One vintage tractor manufacturer I never really knew much about but wished I did was the Ferguson tractor company. The only reason I know anything about them is because the father of one of my uncles had a Ferguson tractor on his farm. They had mainly John Deere equipment like we did but also had this all-grey, little utility tractor.
Harry Ferguson was born on November 4, 1884, the son of a farmer from County Down, Ireland, according to his Wikipedia page. In 1902, Harry went to work for his brother, Joe, in his bicycle and car repair business.
During this time he became fascinated with the new technology of aviation and built his first airplane in 1909. Ferguson became the first Irishman to fly and the first citizen of the United Kingdom to build and fly an airplane.
He founded his own company in 1911 selling cars and tractors. Being from the farm he knew what farmers needed from tractors and saw the weakness of having a tractor and a plow as separate units. By the early 1920s he was demonstrating early versions of his three-point linkage on the Fordson tractor.
His first hitch was mechanical but he soon developed a hydraulic version in 1926. After several years of development the patented "Duplex" hitch system was built mainly for the Fordson F tractor and his own prototype Ferguson "Black" tractor by the mid-1930s.
In 1938 Ferguson and Henry Ford made their famous "handshake agreement" and this lead to the Ford-Ferguson new model 9N being unveiled in 1939.
I guess this is why you don't make handshake deals when you are a big time tractor manufacturer because Henry Ford II ended the deal in 1947 and Ford continued to build the next tractor model, the 8N, with Ferguson's inventions and Ferguson was left without a tractor to sell in North America.
Ferguson filed a lawsuit against Ford and it was finally settled out of court in April of 1952 for just over $9 million making one of the largest lawsuits in the world at the time. The suit ended up costing Ferguson about half this about amount and his health suffered from the stress of the situation.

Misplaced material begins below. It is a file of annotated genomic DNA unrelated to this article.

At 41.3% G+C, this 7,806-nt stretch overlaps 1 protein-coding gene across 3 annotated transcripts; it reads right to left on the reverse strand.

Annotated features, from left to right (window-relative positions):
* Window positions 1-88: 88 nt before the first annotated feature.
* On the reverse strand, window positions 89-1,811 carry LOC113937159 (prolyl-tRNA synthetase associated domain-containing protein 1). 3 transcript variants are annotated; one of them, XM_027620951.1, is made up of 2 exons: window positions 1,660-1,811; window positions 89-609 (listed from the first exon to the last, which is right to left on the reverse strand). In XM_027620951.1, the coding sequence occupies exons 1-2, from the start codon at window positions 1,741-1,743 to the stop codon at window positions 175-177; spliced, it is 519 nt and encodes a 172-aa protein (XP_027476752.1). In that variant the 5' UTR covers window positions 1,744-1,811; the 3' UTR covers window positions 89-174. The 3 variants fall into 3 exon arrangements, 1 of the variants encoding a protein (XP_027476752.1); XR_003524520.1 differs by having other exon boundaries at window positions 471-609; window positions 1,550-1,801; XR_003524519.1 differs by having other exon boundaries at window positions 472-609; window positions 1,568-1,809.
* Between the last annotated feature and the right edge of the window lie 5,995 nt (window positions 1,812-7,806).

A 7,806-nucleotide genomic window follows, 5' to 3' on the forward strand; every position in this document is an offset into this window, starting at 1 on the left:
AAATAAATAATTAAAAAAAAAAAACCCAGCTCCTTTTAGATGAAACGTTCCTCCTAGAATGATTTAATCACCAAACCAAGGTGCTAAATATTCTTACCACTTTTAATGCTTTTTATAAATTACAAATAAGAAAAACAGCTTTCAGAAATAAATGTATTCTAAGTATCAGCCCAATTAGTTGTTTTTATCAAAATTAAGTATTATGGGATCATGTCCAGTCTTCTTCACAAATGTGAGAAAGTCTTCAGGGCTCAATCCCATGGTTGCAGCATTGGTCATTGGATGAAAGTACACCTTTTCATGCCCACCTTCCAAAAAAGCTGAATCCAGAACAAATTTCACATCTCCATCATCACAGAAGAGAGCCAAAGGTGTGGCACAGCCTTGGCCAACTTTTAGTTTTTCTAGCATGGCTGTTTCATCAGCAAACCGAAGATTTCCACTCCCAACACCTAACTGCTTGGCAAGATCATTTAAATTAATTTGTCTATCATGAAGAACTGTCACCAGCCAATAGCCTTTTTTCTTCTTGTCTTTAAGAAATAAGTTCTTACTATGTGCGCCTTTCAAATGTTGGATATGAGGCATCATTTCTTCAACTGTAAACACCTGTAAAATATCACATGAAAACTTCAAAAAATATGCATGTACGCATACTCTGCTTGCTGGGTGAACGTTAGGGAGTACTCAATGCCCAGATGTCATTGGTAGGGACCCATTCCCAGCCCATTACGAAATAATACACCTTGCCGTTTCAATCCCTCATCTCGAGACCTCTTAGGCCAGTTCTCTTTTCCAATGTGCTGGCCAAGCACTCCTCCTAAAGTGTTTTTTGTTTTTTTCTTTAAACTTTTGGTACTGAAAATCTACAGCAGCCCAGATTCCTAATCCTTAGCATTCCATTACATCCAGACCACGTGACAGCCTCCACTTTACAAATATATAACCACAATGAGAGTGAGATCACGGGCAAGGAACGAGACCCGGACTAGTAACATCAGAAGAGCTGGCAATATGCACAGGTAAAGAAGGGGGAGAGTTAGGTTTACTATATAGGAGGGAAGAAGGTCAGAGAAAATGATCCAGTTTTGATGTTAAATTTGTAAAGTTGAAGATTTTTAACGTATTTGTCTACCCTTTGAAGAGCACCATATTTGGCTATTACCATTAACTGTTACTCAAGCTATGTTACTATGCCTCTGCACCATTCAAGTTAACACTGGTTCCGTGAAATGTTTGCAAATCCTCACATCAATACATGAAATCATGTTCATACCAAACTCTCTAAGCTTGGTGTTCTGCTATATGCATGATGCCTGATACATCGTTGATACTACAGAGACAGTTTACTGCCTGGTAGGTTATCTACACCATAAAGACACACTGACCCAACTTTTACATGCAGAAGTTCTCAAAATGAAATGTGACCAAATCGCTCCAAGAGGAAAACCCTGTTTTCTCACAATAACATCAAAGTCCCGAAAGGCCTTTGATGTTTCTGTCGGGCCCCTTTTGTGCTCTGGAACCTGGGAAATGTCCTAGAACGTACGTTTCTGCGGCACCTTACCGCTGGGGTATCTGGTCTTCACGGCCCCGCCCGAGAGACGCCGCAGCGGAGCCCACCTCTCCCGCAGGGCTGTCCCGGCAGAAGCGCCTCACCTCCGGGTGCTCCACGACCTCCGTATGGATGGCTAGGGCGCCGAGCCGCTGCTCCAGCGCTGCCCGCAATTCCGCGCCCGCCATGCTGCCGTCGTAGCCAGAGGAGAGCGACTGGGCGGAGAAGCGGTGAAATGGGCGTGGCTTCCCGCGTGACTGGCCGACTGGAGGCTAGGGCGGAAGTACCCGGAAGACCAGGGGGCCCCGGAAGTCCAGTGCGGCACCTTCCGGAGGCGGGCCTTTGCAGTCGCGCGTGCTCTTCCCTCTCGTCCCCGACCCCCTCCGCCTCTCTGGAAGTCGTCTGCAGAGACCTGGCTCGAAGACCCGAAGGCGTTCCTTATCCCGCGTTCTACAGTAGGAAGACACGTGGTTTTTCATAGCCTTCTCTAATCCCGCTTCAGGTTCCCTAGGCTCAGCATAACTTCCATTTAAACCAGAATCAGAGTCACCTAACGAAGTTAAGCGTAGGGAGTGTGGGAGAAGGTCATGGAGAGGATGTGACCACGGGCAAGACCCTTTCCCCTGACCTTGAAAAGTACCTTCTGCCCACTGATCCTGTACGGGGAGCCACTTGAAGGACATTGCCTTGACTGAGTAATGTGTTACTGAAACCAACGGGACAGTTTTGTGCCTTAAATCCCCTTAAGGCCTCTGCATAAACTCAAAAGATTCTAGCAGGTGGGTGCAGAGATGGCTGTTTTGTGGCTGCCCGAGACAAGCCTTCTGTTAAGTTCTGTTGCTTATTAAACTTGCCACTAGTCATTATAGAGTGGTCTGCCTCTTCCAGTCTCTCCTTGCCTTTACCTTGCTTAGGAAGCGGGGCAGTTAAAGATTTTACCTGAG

He made a deal with Britain's Standard Motor Company to produce tractors and they began to produce the TE-20 in the fall of 1946. Thousands of TE20 tractors were shipped to the US until 1948 when the company began to manufacture the TO-20 in the U.S.
The TO-20 was produced from 1948 to 1951, according to the website tractordata.com. The TO-30 was the next model of Ferguson tractor and was made from 1951 to 1954.
I'm not sure if my uncle's dad's tractor was a TO-20 or TO-30. It always kind of stuck out to me when we visited them since everything was John Deere and this little tractor was completely grey with almost no decals.
A year after the lawsuit with settled with Ford (1953), Ferguson's patents expired and most of the world's other tractor producers incorporated his inventions on their tractors. Ferguson merged with Massey Harris to become Massey-Harris-Ferguson Co. and then later became Massey Ferguson.
I discovered Ferguson also made an F-40 from 1956 to 1957, which was the same tractor as the Massey Harris 50. The tractor was introduced during the dual line policy when the Massey-Harris-Ferguson company maintained separate Ferguson and Massey-Harris line until 1957 when just one tractor was produced.
Ferguson's research division went on to develop several different tractors and cars, including the first Formula One four-wheel-drive cars. The four-wheel-drive system was used in race cars and in the Range Rover and then later it was used in constant four-wheel-drive Land Rovers.
Harry Ferguson died at his home in Stow-in-the-Wood, England in 1960 at the age of 75. His death was the result of a barbiturate overdose and the investigation into his death was unable to conclude if this was an accident or not.
So there you have it the history of the man Harry Ferguson and his company. He was truly a pioneer in the world of agricultural engineering.
We probably will not see many Ferguson tractors pulling at the Sarpy County (Nebraska) County Fair's annual antique tractor pull BUT you will see many other vintage tractors take to the track. The Sarpy County Fair runs July 29 through August 1 in beautiful Springfield, Nebraska, (about 20 miles south of Omaha on Highway 50) and the antique tractor pull is set for Friday, July 31 beginning at 5 p.m.
I will again be the track announcer for the pull so come anyway! For more information about the Sarpy County Fair, go to http://www.sarpyfair.com.
© Copyright 2015 DTN/The Progressive Farmer. All rights reserved.